Bennett v. Forbes et al

Filing 14

ORDER Denying Plaintiff's 7 Motion for Preliminary Injunction. Signed by Judge Michael M. Anello on 6/9/2017. (ag)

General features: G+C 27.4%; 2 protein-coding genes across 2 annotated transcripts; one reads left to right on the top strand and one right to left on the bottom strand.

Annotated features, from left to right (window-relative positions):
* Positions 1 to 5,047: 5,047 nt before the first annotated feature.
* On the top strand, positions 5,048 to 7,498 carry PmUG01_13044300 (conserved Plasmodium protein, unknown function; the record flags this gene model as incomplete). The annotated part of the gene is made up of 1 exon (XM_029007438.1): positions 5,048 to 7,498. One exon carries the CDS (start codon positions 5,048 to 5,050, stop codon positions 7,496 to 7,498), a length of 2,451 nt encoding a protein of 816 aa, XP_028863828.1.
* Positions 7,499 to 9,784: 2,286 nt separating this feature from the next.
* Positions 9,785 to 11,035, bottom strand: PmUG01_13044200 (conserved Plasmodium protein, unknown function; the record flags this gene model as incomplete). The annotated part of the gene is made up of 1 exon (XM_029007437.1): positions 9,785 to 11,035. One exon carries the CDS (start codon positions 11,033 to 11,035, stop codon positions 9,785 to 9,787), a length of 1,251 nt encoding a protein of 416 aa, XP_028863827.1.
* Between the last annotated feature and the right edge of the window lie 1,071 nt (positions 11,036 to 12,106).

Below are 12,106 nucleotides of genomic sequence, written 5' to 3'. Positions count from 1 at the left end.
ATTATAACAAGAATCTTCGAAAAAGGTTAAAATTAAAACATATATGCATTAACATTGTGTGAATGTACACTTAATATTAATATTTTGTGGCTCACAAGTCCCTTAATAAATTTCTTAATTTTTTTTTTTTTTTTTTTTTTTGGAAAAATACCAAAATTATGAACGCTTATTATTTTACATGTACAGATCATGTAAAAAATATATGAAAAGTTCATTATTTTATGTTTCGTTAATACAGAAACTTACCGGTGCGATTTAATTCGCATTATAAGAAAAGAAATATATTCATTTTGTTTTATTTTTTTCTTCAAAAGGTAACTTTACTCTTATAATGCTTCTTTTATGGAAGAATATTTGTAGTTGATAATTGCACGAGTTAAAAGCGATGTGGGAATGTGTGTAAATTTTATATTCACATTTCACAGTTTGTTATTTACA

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1 2 3 4 5 6 7 UNITED STATES DISTRICT COURT 8 9 10 11 12 13 14 15 SOUTHERN DISTRICT OF CALIFORNIA Case No.: 17CV0464-MMA (KSC) ANDREW BENNETT, ORDER DENYING PLAINTIFF’S MOTION FOR PRELIMINARY INJUNCTION Plaintiff, v. DARON FORBES; and WE ARE VOLLEYBALL ELITE, [Doc. No. 7] Defendants. 16 17 On March 7, 2017, Plaintiff Andrew Bennett filed this action against Defendants 18 Daron Forbes and We Are Volleyball Elite, alleging causes of action for intentional 19 interference with contractual relations, intentional interference with prospective 20 economic advantage, negligent interference with prospective economic advantage, 21 defamation, trademark infringement, unfair competition and false designation under 22 federal law, violation of the California Business and Professions Code, intentional 23 infliction of emotional distress, negligent infliction of emotional distress, and copyright 24 infringement. See Doc. No. 4. Plaintiff now moves for a preliminary injunction. See 25 Doc. No. 7. The Court found the matter suitable for determination on the papers and 26 without oral argument pursuant to Civil Local Rule 7.1(d)(1). For the following reasons, 27 the Court DENIES Plaintiff’s motion for a preliminary injunction. 28 -1- 17CV0464-MMA (KSC) 1 BACKGROUND 2 The Parties highly dispute the facts pertinent to Plaintiff’s motion for a preliminary 3 injunction, which is based solely on Plaintiff’s trademark infringement claim.1 4 According to Plaintiff, he founded certain “organizations for the purpose of connecting 5 intercollegiate beach volleyball programs with high school athletes.” See Doc. No. 7. 6 Specifically, Plaintiff states he “is the founder of the brands and events” called: Get 7 Noticed Beach Volleyball (“GNBV”), Endless Summer Beach Volleyball Tour (“Endless 8 Summer” or “ESVT”), and Juniors Beach Volleyball League (“JBVL”). See Doc. No. 7. 9 Plaintiff alleges he then “[brought] in Defendant Daron Forbes (‘Forbes’) and her 10 organization, Defendant We Are Volleyball Elite (‘WAVE’) to help grow the brands for 11 over two and a half years.” See Doc. No. 7. Plaintiff alleges he met Defendant Forbes in 12 2013 and at some point thereafter,2 they entered into a verbal agreement for a “joint 13 venture to put on certain events.” See Doc. No. 7. Plaintiff contends the Parties agreed 14 that Plaintiff’s organization, the Tamarack Beach Volleyball Club, and Defendant 15 Forbes’s organization, WAVE (or “Team WAVE”), would put on these events jointly, 16 and would share “revenues, costs, and profits” equally. See Doc. No. 7. 17 Regarding GNBV, Plaintiff alleges he “came up with the name ‘Get Noticed Beach 18 Volleyball’” in April 2014, and “personally purchased a logo for the GNBV brand” in 19 May 2014. He states that the “first joint GNBV event took place in October, 2014.” 3 20 See Doc. No. 7. Plaintiff states that he paid for the permits for that event as well. See 21 Doc. No. 9. “Since 2014 up until February 2017 all GNBV events were jointly managed 22 and run.” See Doc. No. 7. 23 24 25 26 27 28 Regarding Endless Summer, Plaintiff claims he started a business in 2012 called                                                                   1 The Parties dispute one another’s iterations of the facts in competing declarations under penalty of perjury. 2 Plaintiff does not provide a date upon which the Parties entered into this agreement in either his briefs or his declarations. 3 However, in Plaintiff’s declaration in support of his reply brief, Plaintiff states that the first GNBV event took place in November 2014. See Doc. No. 9. -2- 17CV0464-MMA (KSC) 1 “Carlsbad Open Amateur & Junior Events,” but changed the name of the business to 2 “Endless Summer Volleyball Tour” in “late 2014.” See Doc. No. 7. He claims he came 3 up with the name and in October 2014, “personally purchased a logo for the Endless 4 Summer brand.” See Doc. No. 7. Around November of 2014, Plaintiff states the first 5 Endless Summer event took place. Plaintiff states that the Parties’ agreement regarding 6 Endless Summer “was that all Endless Summer events that took place in Orange and Los 7 Angeles County would be jointly managed and coordinated, but that any Endless 8 Summer event in San Diego County could be put on by Plaintiff.” See Doc. No. 7. 9 Plaintiff asserts that he ran nineteen Endless Summer events without Defendants. 10 Regarding JBVL, Plaintiff states that “[i]n late 2016 and early 2017, Plaintiff 11 began the process of forming a business called” JBVL, and purchased a logo for the 12 business on October 22, 2016. See Doc. No. 7. Plaintiff states that he and Defendants 13 jointly held the first JBVL event in February 2017. 14 According to Plaintiff, he recently decided it would be best for the Parties to cease 15 working together, but alleges Defendants have attempted to assert control over and claim 16 ownership of GNBV, Endless Summer, and JBVL. Specifically, the Parties began to 17 feud regarding the management of events and on February 20, 2017, “discussions ensued 18 between the parties about a separation and potentially having one party purchase and own 19 certain brands outright,” but the Parties never came to an agreement. See Doc. No. 7. 20 Plaintiff asserts that Defendants have represented to members of the public that Plaintiff 21 has no right to use the contested brands, and told the Association of Volleyball 22 Professionals that WAVE “owns and operates JBVL, Endless Summer, and GNBV 23 brands.” See Doc. No. 7 (internal quotations omitted). Plaintiff states that Defendant 24 Forbes “has continued to market and attempt to run events” under the disputed brand 25 names, causing confusion to consumers. See Doc. No. 7. 26 On the other hand, according to Defendants, “Plaintiff was simply an independent 27 contractor hired to assist Defendants’ operations” in running “beach volleyball 28 tournaments and showcases . . . to provide a platform for [] youth athletes to get recruited -3- 17CV0464-MMA (KSC) 1 by colleges and universities.” See Doc. No. 8. Defendants contend that Defendant 2 Forbes first met Plaintiff in 2013, and in 2014 Defendant Forbes asked Plaintiff if he 3 would like to work “as an independent contractor to assist with Team WAVE’s beach 4 volleyball events” despite having “been warned by others who had worked with Mr. 5 Bennett that he was not to be trusted.” See Doc. No. 8. Because of Defendant Forbes’s 6 wariness about Plaintiff’s trustworthiness, Defendant Forbes claims she never allowed 7 Plaintiff to hold “a position of title within Team WAVE’s organization” and Defendants 8 “maintained all ownership of all aspects of the GNBV, ESVT, and JBVL brands and 9 events.” See Doc. No. 8. Defendants contend Defendant WAVE “agreed to be 10 financially responsible for all the events, including the permits, insurance coverage, costs, 11 and any losses incurred with the beach volleyball events.” See Doc. No. 8. Defendants 12 state that Defendant WAVE paid Plaintiff half of the net proceeds from each event, but 13 asserts that this does not constitute sharing of profits because many expenses did not 14 factor into his payments. Defendants assert that Plaintiff requested an ownership interest 15 in, or control over, the brands, but Defendant WAVE denied his requests. 16 Regarding GNBV, Defendants contend Defendant Forbes came up with the name 17 in March 2014, and Defendant WAVE then purchased the domain name on 18 March 27, 2014, and “arranged for, paid for, and received the logo for GNBV.” See Doc. 19 No. 8. Defendants state that Defendant WAVE started advertising the GNBV event first 20 and did so “as early as April 17, 2014 through its own website . . . and social media 21 accounts.” See Doc. No. 8. According to Defendants, WAVE “made all plans, 22 preparations, permitting, and all sales to the participants for the first GNBV event on 23 November 16, 2014.” See Doc. No. 8. 24 Regarding Endless Summer, Defendants state that Defendant Forbes came up with 25 the name “through discussions with Mr. Bennett,” and “did the planning, organizing, and 26 sales for the first ESVT event which occurred on December 7, 2014.” Prior to that first 27 event, Defendants state that WAVE had promoted Endless Summer events on its website 28 for Endless Summer and on social media. Defendant WAVE only authorized Plaintiff to -4- 17CV0464-MMA (KSC) 1 use the ESVT brand on events he ran, but WAVE was not compensated for those events. 2 Regarding JBVL, Defendants assert that the brand is owned by Defendant WAVE, 3 and Defendant WAVE sought permits for the first JBVL event in March 2016. On 4 October 21, 2016, Defendants state WAVE bought the domain name for JBVL’s website. 5 Defendants argue Defendant WAVE was the first to advertise JBVL events “at least as 6 early as October 30, 2016 through [WAVE’s] own website . . . and social media 7 accounts.” See Doc. No. 8. Defendants claim WAVE “did all planning, permitting, and 8 organizing of the first series of JBVL events, with the first event occurring on February 5, 9 2017.” See Doc. No. 8. Defendants state Plaintiff was supposed to obtain the logo for 10 Defendant WAVE and submit records of payment for reimbursement, but Plaintiff failed 11 to do so. 12 13 LEGAL STANDARD “A preliminary injunction is an extraordinary remedy never awarded as of right.” 14 Winter v. Nat. Res. Def. Council, Inc., 555 U.S. 7, 9 (2008). “A plaintiff seeking a 15 preliminary injunction must establish that he is” (1) “likely to succeed on the merits,” (2) 16 “likely to suffer irreparable harm in the absence of preliminary relief,” (3) “that the 17 balance of equities tips in his favor,” and (4) “that an injunction is in the public interest.” 18 Id. at 20; see JL Beverage Co., LLC v. Jim Beam Brands Co., 828 F.3d 1098, 1105 (9th 19 Cir. 2016) (stating that the plaintiff “bears the burden of establishing the merits of its 20 claims” on a motion for preliminary injunction). The Ninth Circuit employs a “‘sliding 21 scale’ approach to evaluating the first and third Winter elements,” which dictates that “a 22 preliminary injunction may be granted when there are ‘serious questions going to the 23 merits and a hardship balance that tips sharply toward the plaintiff,’ so long as ‘the other 24 two elements of the Winter test are also met.’” See Ass’n des Eleveurs de Canards et 25 d’Oies du Quebec v. Harris, 729 F.3d 937, 944 (9th Cir. 2013) (quoting Alliance for the 26 Wild Rockies v. Cottrell, 632 F.3d at 1131–32 (9th Cir. 2011)). “Serious questions” are 27 “substantial, difficult and doubtful, as to make them a fair ground for litigation and thus 28 for more deliberative investigation.” See Republic of the Philippines v. Marcos, 862 F.2d -5- 17CV0464-MMA (KSC) 1 1355, 1362 (9th Cir. 1988). “Serious questions need not promise a certainty of success, 2 nor even present a probability of success, but must involve a ‘fair chance of success on 3 the merits.’” Id. 4 Further, “[i]n deciding a motion for preliminary injunction, the district court ‘is not 5 bound to decide doubtful and difficult questions of law or disputed questions of fact.’” 6 Int’l Molders’ and Allied Workers’ Local Union No. 164 v. Nelson, 799 F.2d 547, 551 7 (9th Cir.1986) (citing Dymo Indus., Inc. v. Tapewriter, Inc., 326 F.2d 141, 143 (9th 8 Cir.1964)). But, if a court does make factual findings or legal conclusions “when 9 evaluating the merits of a preliminary injunction motion,” those findings and conclusions 10 “are not binding at trial on the merits.” See Purdum v. Wolfe, No. C-13-04816 DMR, 11 2014 WL 171546, at *4 (N.D. Cal. Jan. 15, 2014) (quoting Univ. of Tex. v. Camenisch, 12 451 U.S. 390, 395 (1981)). 13 DISCUSSION 14 15 Plaintiff moves for a preliminary injunction. Specifically, Plaintiff requests the Court order Defendants to, pending resolution of this action, refrain from: 16 1. “[R]unning any volleyball events using the GNBV, Endless Summer, and JBVL 17 brands;” 18 2. “[A]dvertising, promoting, and posting on any social media platforms under the 19 names GNBV, Endless Summer, and JBVL;” 20 3. “[A]dvertising, promoting, and posting on any websites under the names 21 GNBV, Endless Summer, and JBVL;” and 22 23 4. “[U]sing the names GNBV, Endless Summer, and JBVL, in any form.” See Doc. No. 7. 24 Plaintiff’s only basis for moving for a preliminary injunction is his claim for 25 “trademark infringement under the Lanham Act, 15 U.S.C. § 1125(a).” See Doc. No. 7. 26 Accordingly, the Court analyzes the propriety of Plaintiff’s requested preliminary 27 injunction with regard to that claim only. 28 // -6- 17CV0464-MMA (KSC) 1 A. 2 Trademark Infringement Section 1125(a) of the Lanham Act “prohibits any person from using ‘any word, 3 term, name, [or] symbol [. . .] which is ‘likely to cause confusion, or to cause mistake, or 4 to deceive as to the affiliation, connection, or association of such person with another 5 person, or as to the origin, sponsorship, or approval of his or her goods, services, or 6 commercial activities by another person.’” Purdum v. Wolfe, No. C-13-04816 DMR, 7 2014 WL 171546, at *7 (N.D. Cal. Jan. 15, 2014) (quoting 15 U.S.C. § 1125(a)(1)). 8 “This section, unlike certain other Lanham Act provisions, ‘protects against infringement 9 of unregistered marks and trade dress as well as registered marks.’” See S. California 10 Darts Ass’n v. Zaffina, 762 F.3d 921, 926 (9th Cir. 2014) (quoting Brookfield Commc’ns, 11 Inc. v. W. Coast Entm’t Corp., 174 F.3d 1036, 1046 n.8 (9th Cir. 1999)). 12 To establish a claim under section 1125(a) of the Lanham Act or common law 13 trademark infringement in California, a plaintiff must demonstrate “(1) that it has a 14 protect[able] ownership interest in the mark; and (2) that the defendant’s use of the mark 15 is likely to cause customer confusion.” See Rearden LLC v. Rearden Commerce, Inc., 16 683 F.3d 1190, 1202 (9th Cir. 2012); Grey v. Campbell Soup Co., 650 F. Supp. 1166, 17 1173 (C.D. Cal. 1986) (“The tests for infringement of a federally registered mark under § 18 32(1), 15 U.S.C. § 1114(1), infringement of a common law trademark, unfair competition 19 under § 43(a), 15 U.S.C. § 1125(a), and common law unfair competition involving 20 trademarks are the same.”). 21 B. 22 Analysis As an initial matter, Plaintiff files evidentiary objections to Defendant Forbes’s 23 declaration in support of Defendants’ opposition brief. See Doc. No. 10. However, “[i]n 24 deciding on whether to grant a preliminary injunction, the court may rely on declarations, 25 affidavits, and exhibits, among other things, and such evidence does not need to conform 26 to the standards of Federal Rule of Civil Procedure 56.” See A Woman’s Friend 27 Pregnancy Res. Clinic v. Harris, 153 F. Supp. 3d 1168, 1194–95 (E.D. Cal. 2015), aff’d 28 sub nom. A Woman’s Friend Pregnancy Res. Clinic v. Harris, 669 F. App’x 495 (9th Cir. -7- 17CV0464-MMA (KSC) 1 2016) (citing Johnson v. Couturier, 572 F.3d 1067, 1083 (9th Cir. 2009) (stating that a 2 district court may consider hearsay in deciding a motion for preliminary injunction)). 3 Further, Defendants object to Plaintiff’s reply brief, supporting exhibits, and 4 declarations thereto on the grounds that Plaintiff did not include certain facts, 5 declarations, and exhibits in support of his motion. Thus, Defendants argue these 6 materials are impermissibly and belatedly submitted for the first time in his reply brief. 7 See Doc. No. 12. Plaintiff’s submission in reply to Defendants’ response in opposition is 8 lengthy at over ninety pages and includes a plethora of information not raised in 9 Plaintiff’s motion. Defendants are correct that “[i]t is improper for a moving party to 10 introduce new facts or different legal arguments in the reply brief than those presented in 11 the moving papers.” O’M & Assocs., LLC v. Ozanne, No. 10CV2130 AJB RBB, 2011 12 WL 2160938, at *6 (S.D. Cal. June 1, 2011) (quoting United States ex rel. Giles v. 13 Sardie, 191 F. Supp. 2d 1117, 1127 (C.D. Cal. 2000)); Zamani v. Carnes, 491 F.3d 990, 14 997 (9th Cir. 2007) (“The district court need not consider arguments raised for the first 15 time in a reply brief.”). However, as discussed below, Plaintiff does not carry his burden 16 on his motion for preliminary injunction, even considering his evidence and arguments 17 raised for the first time in his reply brief. Accordingly, the Court OVERRULES 18 Defendants’ objections on those grounds as moot. 19 Defendants also assert evidentiary objections to Plaintiff’s evidence in support of 20 Plaintiff’s reply brief, but, as discussed above, the Court may review inadmissible 21 evidence in deciding a motion for preliminary injunction. Thus, the Court 22 OVERRULES Defendants’ remaining objections based on Defendants’ proffered 23 evidentiary grounds. 24 i. 25 Plaintiff fails to establish a likelihood of success on the merits of his trademark Likelihood of Success on the Merits 26 infringement claim because Plaintiff has not demonstrated a plausible ownership interest 27 in the contested trademarks, as required to prevail on his claim. 28 “A party’s ownership of a protectable mark is determined on the basis of ‘priority -8- 17CV0464-MMA (KSC) 1 of use in commerce.’” Zaffina, 762 F.3d at 930; Sengoku Works Ltd. v. RMC Int’l, Ltd., 2 96 F.3d 1217, 1219 (9th Cir. 1996) (“It is axiomatic in trademark law that the standard 3 test of ownership is priority of use.”). “For both goods and services, the ‘use in 4 commerce’ requirement includes (1) an element of actual use, and (2) an element of 5 display.” Champion-Cain v. MacDonald, No. 14-CV-2540-GPC-BLM, 2015 WL 6 4393303, at *7 (S.D. Cal. July 15, 2015) (citing Chance v. Pac–Tel Teletrac Inc., 242 7 F.3d 1151, 1159 (9th Cir. 2001)). “To acquire ownership of a trademark it is not enough 8 to have invented the mark first or even to have registered it first; the party claiming 9 ownership must have been the first to actually use the mark in the sale of goods or 10 11 services.” Sengoku, 96 F.3d at 1219. However, while still persuasive evidence of first use, the Ninth Circuit has since 12 distanced itself from its requirement that parties “must actually use the mark in the sale of 13 goods or services.” See Rearden LLC v. Rearden Commerce, Inc., 683 F.3d 1190, 1203 14 (9th Cir. 2012) (stating that “evidence of actual sales, or lack thereof, is not dispositive”). 15 Rather, the Ninth Circuit follows a “‘totality of the circumstances’ approach” in 16 determining whether a party has sufficiently shown priority of use in commerce. See 17 Rearden LLC, 683 F.3d at 1205. This approach “turns on evidence showing, first, 18 adoption, and second, [u]se in a way sufficiently public to identify or distinguish the 19 marked goods in an appropriate segment of the public mind” “as belonging to the 20 owner.” See id. at 1205–06 (internal quotations omitted). Thus, “trademark rights can 21 vest even before any goods or services are actually sold if the totality of one’s prior 22 actions, taken together, can establish a right to use the trademark.” Chance, 242 F.3d at 23 1159 (internal quotations and alterations omitted); see 15 U.S.C. § 1127 (defining “use in 24 commerce”). 25 The Ninth Circuit has stated: 26 27 28 [T]he district courts should be guided in their consideration of non-sales activities by factors we have discussed, such as the genuineness and commercial character of the activity, the -9- 17CV0464-MMA (KSC) determination of whether the mark was sufficiently public to identify or distinguish the marked service in an appropriate segment of the public mind as those of the holder of the mark, the scope of the non-sales activity relative to what would be a commercially reasonable attempt to market the service, the degree of ongoing activity of the holder to conduct the business using the mark, the amount of business transacted, and other similar factors which might distinguish whether a service has actually been “rendered in commerce.” 1 2 3 4 5 6 7 8 Chance, 242 F.3d at 1159. 9 Accordingly, in order to succeed on Plaintiff’s trademark infringement claim, 10 Plaintiff must show—whether through non-sales activity, sales activity, or a combination 11 of both—that he used the subject marks in commerce first. For the following reasons, 12 Plaintiff fails to demonstrate that he will be able to establish first use in commerce, and 13 thus Plaintiff fails to show a likelihood of success on the merits or raise a serious question 14 going to the merits of his trademark infringement claim. 15 Here, Plaintiff argues that the Court should find he is the owner of the marks 16 because “he created and used them prior to the joint venture with Defendants,” and “[h]e 17 came up with the name[s]4 and paid for the logos for marks with his own funds prior to 18 having any contact with either of the Defendants.” See Doc. No. 7. However, Plaintiff 19 does not make such statements in either of his declarations made under penalty of 20 perjury. See Doc. Nos. 7-1, 9-1. Further, Plaintiff’s declarations fail to provide factual 21 support for those assertions, and in fact contradict them in some respects. Perhaps most 22 importantly, Plaintiff does not provide a date—in either the briefing or his declarations— 23 on which the Parties entered into their alleged oral agreement, rendering it essentially 24 impossible for the Court to determine whether any action or event occurred “prior to the 25 joint venture.” See Doc. No. 7. Also, in contradiction to Plaintiff’s argument that he 26 came up with the names and purchased the logos for the contested brands prior to having 27 28                                                                   4 Plaintiff mistakenly states “name,” despite that Plaintiff is referring to all three contested marks, as demonstrated by his previous sentence and the remainder of the quoted sentence. See Doc. No. 7. -10- 17CV0464-MMA (KSC) 1 any contact with Defendants, Plaintiff declares that he met Defendant Forbes in 2013, but 2 came up with the name for GNBV in April 2014, and purchased the logos for GNBV, 3 Endless Summer, and JBVL in May 2014, October 2014, and October 2016, respectively. 4 See Doc. No. 7-1. And, according to Plaintiff’s declaration and evidence, the Parties had 5 been working together in some capacity at least as early as October 2014, contradicting 6 Plaintiff’s statement that he formed JBVL, came up with the name, and purchased the 7 logo all before he met or entered into a joint venture with Defendants. Thus, based on 8 Plaintiff’s evidence and arguments, it is unclear whether Plaintiff was the first to create or 9 use the names. See Doc. No. 7. 10 Moreover, Defendants dispute Plaintiff’s assertions. Defendant Forbes submits a 11 declaration signed under penalty of perjury, which is directly at odds with many of 12 Plaintiff’s contentions. Defendant Forbes states that she “conceived the idea[s]” and 13 names for all three contested organizations. See Doc. No. 8-1. She also states that she 14 worked with a third party to develop the GNBV logo, that Defendant WAVE purchased 15 the GNBV logo,5 and that Plaintiff purchased the JBVL logo on behalf of Defendant 16 WAVE. Defendant Forbes also states Plaintiff agreed to work for Defendant WAVE as 17 an independent contractor in “early 2014,” which presumably would have been prior to 18 April 2014 when Plaintiff alleges he first came up with or “used” any of the contested 19 marks. See Doc. No. 8-1. 20 Regarding Plaintiff’s “use” of the brands, even were the Court to assume that 21 Plaintiff has sufficiently demonstrated priority of use in time, Plaintiff fails to describe 22 the type of use that would give rise to ownership of the subject brands. The proffered 23 declarations and evidence provide essentially no information regarding any use of the 24 contested marks prior to the Parties’ jointly-managed events, and, accordingly, no 25 information regarding the nature of any such use. Plaintiff’s vague argument that he 26 “used” the brands prior to Defendants is similarly unhelpful. Further, even assuming 27                                                                   28 5 In fact, Defendants argue that Plaintiff’s proffered invoice for the GNBV logo is falsified. -11- 17CV0464-MMA (KSC) 1 that, despite contrary evidence, Plaintiff created the brands and purchased their logos, 2 such conduct is insufficient to confer ownership. See, e.g., Sengoku Works Ltd., 96 F.3d 3 at 1219 (“To acquire ownership of a trademark it is not enough to have invented the mark 4 first.”); Chance, 242 F.3d at 1157 (stating that “[m]ere adoption of a mark without bona 5 fide use, in an attempt to reserve it for the future, does not create trademark rights”). To 6 result in ownership of a trademark, one’s use must involve “public display,” and even 7 advertising, on its own, is insufficient. Champion-Cain, 2015 WL 4393303, at *7 (citing 8 Chance, 242 F.3d at 1159); Bazaar Del Mundo Inc., 448 F.3d at 1126 (noting that “mere 9 advertising by itself may not establish priority of use”). Even if Plaintiff did come up 10 with the brand names and purchase the logos, Plaintiff does not argue or provide 11 evidence that he displayed those names and logos to the public such that “an appropriate 12 segment of the public mind” understood the marks “as belonging to” Plaintiff. See 13 Rearden LLC, 683 F.3d at 1205. Thus, Plaintiff fails to demonstrate that he used the 14 subject marks in a way that would give rise to trademark ownership. 15 In sum, the lengthy record contains only unspecific, contradictory, or contested 16 arguments and evidence regarding ownership of the contested trademarks. Thus, Plaintiff 17 does not show a likelihood of success on the merits or raise a serious question going to 18 the merits of his trademark infringement claim because he fails to sufficiently illustrate 19 priority of use in time, or the nature of use require, to establish ownership of the marks. 20 Additionally, the Court is unpersuaded by Plaintiff’s alternative argument that it 21 should grant a preliminary injunction because the joint venture or partnership allegedly 22 formed by the Parties owns the contested marks. As a preliminary matter, Defendants 23 vehemently contest the existence of a partnership or joint venture.6 Even assuming the 24 Parties did have such an arrangement, Plaintiff’s motion for a preliminary injunction is 25                                                                   26 6 27 28 Under California law, “the existence of an actual partnership is [ordinarily] evidenced by the right . . . to participate in the profits and losses of the business, the contribution by the partners of either money, property or services and some degree of participation by the partners in the management and control of the business.” See No. ED CV 13-02155 SJO (MRWx), 2014 WL 12586115, at *4. The Parties dispute the terms of their business relationship. -12- 17CV0464-MMA (KSC) 1 based solely on his trademark infringement claim, 7 which requires that he has a superior 2 right to the marks. Further, the proposition that Plaintiff will succeed on a trademark 3 infringement claim against a partner or co-owner of the marks is at best tenuous under 4 Ninth Circuit and California precedent, as well as the “leading treatise on trademark 5 law.” See Puri v. Yogi Bhajan Admin. Trust, No. CV 11-9503 FMO (SHX), 2015 WL 6 12684464, at *11 (C.D. Cal. Oct. 30, 2015). As discussed above, courts addressing 7 trademark infringement claims in this Circuit and under California common law require 8 temporal priority of use. See Sengoku, 96 F.3d at 1220 (“The determinative issue is . . . 9 which party can establish priority of ownership.”); Bazaar Del Mundo Inc., 448 F.3d at 10 1125 (stating that the plaintiff must show it adopted and used the trademarks prior to the 11 defendant’s registration). Accordingly, it would be counterintuitive to conclude that a 12 plaintiff who uses the same marks in the same capacity contemporaneously with a 13 business partner has priority of use over those trademarks. “As a leading treatise on 14 trademark law explains, ‘[w]hen parties are co-owners of a mark, one party cannot sue 15 the other for infringement . . . [as a] co-owner cannot infringe the mark it owns.’” Puri, 16 2015 WL 12684464, at *11 (quoting 2 McCarthy on Trademarks and Unfair Competition 17 § 16:40 (4th ed. 2015)); see also Sweet Music, Inc. v. Melrose Music Corp., 189 F. Supp. 18 655, 659 (S.D. Cal. 1960) (“A co-owner may not maintain an action against another co- 19 owner for copyright infringement, so plaintiff’s claim for infringement must be denied.”). 20 For the above reasons, Plaintiff does not demonstrate a likelihood of success on the 21 merits of his trademark infringement claim nor raise a serious question going to the 22 merits of the claim. While the Court must deny Plaintiff’s motion on that basis alone, the 23 Court also notes, below, that even were Plaintiff able to raise a serious question going to 24 the merits of his claim, Plaintiff does not show that the balance of equities tips “sharply” 25 in his favor or that an injunction is in the public interest. See Ass’n des Eleveurs de 26                                                                   27 7 28 In other words, Plaintiff must meet the requirements for a preliminary injunction based on his cause of action for trademark infringement, rather than argue as a general assertion that Defendants do not own the trademarks themselves or that there is a need to preserve the status quo. -13- 17CV0464-MMA (KSC) 1 Canards et d’Oies du Quebec, 729 F.3d at 944. 2 ii. 3 Where a plaintiff cannot show a likelihood of success on the merits, but raises a Balance of Equities 4 serious question on the merits, the plaintiff must show that the balance of hardships tips 5 sharply in the plaintiff’s favor. See All. for the Wild Rockies v. Cottrell, 632 F.3d 1127, 6 1137–38 (9th Cir. 2011). Due to the contested nature of the facts, it is difficult to 7 determine the balance of equities in this case. However, even under Plaintiff’s iteration 8 of the facts, Plaintiff is not prohibited from running events under the contested names, 9 contrary to his assertion that he would not be able to. Also, Plaintiff argues that if he did 10 run events under those names, it would cause confusion. However, he argues, and 11 produces evidence indicating, that consumers are already confused about the Parties’ 12 current relationship. Plaintiff states his position is that neither party should use the 13 brands until resolution of this litigation. However, that would cause Defendants 14 substantial harm, as Plaintiff does not dispute that Defendants have several future events 15 lined up.8 Further, Plaintiff’s contention that Defendants’ future events will cause a 16 negative impact on the goodwill of the brands is conclusory and speculative. Plaintiff 17 does not describe why the occurrence of such events would “likely destroy the brand and 18 goodwill associated with the brands.” See Doc. No. 7. Accordingly, Plaintiff has not 19 satisfied his burden to show the balance of equities tips sharply in his favor.9 20 iii. 21 Even were the Court to find Plaintiff raises a serious question on the merits of his Public Interest 22 trademark infringement claim, and that the balance of equities is strongly in Plaintiff’s 23 favor, this would “not end [the] analysis, as the preliminary injunction must also be in the 24 public interest.” See Cottrell, 632 F.3d at 1138. Here, Plaintiff requests an order 25 prohibiting Defendants from holding any volleyball events under the contested names. 26                                                                   27 8 28 On the other hand, Plaintiff does not state that he has any events planned under the contested names. In fact, Plaintiff does not argue the balance tips “sharply” in his favor because Plaintiff does not frame his arguments under the “serious questions” standard. See Doc. No. 7. 9 -14- 17CV0464-MMA (KSC) 1 This would mean that Defendants would either have to change the names of all of the 2 currently scheduled events, undoubtedly causing concern and confusion to high school 3 athletes planning to participate, or cancel them entirely, causing extreme detriment to 4 high school participants hoping to compete and/or be noticed by college recruiters. 5 On the other hand, Plaintiff argues that public interests weigh in favor of granting 6 the injunction because members of the public believe that the future events will not 7 involve Plaintiff. Plaintiff states, “they have no idea that the individuals running the 8 events will be different than those from the joint venture.” See Doc. No. 7. Thus, he 9 argues, the public has an “interest in not being deceived.” See Doc. No. 7. However, 10 Plaintiff undermines his argument by stating in one of his declarations that Defendants 11 have told “parents and individuals in the volleyball community” that he is “no longer 12 associated with any of the disputed brands.” See Doc. No. 7-1. Thus, many of the 13 participants are unlikely to expect Plaintiff to be present. Based on the foregoing, public 14 interests weigh against granting the requested injunction. See Cottrell, 632 F.3d at 1138 15 (“We will not grant a preliminary injunction . . . unless those public interests [in favor of 16 an injunction] outweigh other public interests that cut in favor of not issuing the 17 injunction.”). 18 For all of the above reasons, the Court declines to “employ[] the extraordinary 19 remedy of injunction” in this case. See Winter, 555 U.S. at 24. Based on the Court’s 20 conclusions, the Court need not address the likelihood that Plaintiff would suffer harm in 21 the absence of a preliminary injunction or Defendants’ remaining arguments, such as 22 their invocation of certain equitable defenses. 23 // 24 // 25 // 26 // 27 // 28 // -15- 17CV0464-MMA (KSC) 1 2 3 4 CONCLUSION For the foregoing reasons, the Court DENIES Plaintiff’s motion for a preliminary injunction. See Doc. No. 7. IT IS SO ORDERED. 5 6 7 8 9 Dated: June 9, 2017 _____________________________ Hon. Michael M. Anello United States District Judge 10 11 12 13 14 15 16 17 18 19 20 21 22 23 24 25 26 27 28 -16- 17CV0464-MMA (KSC)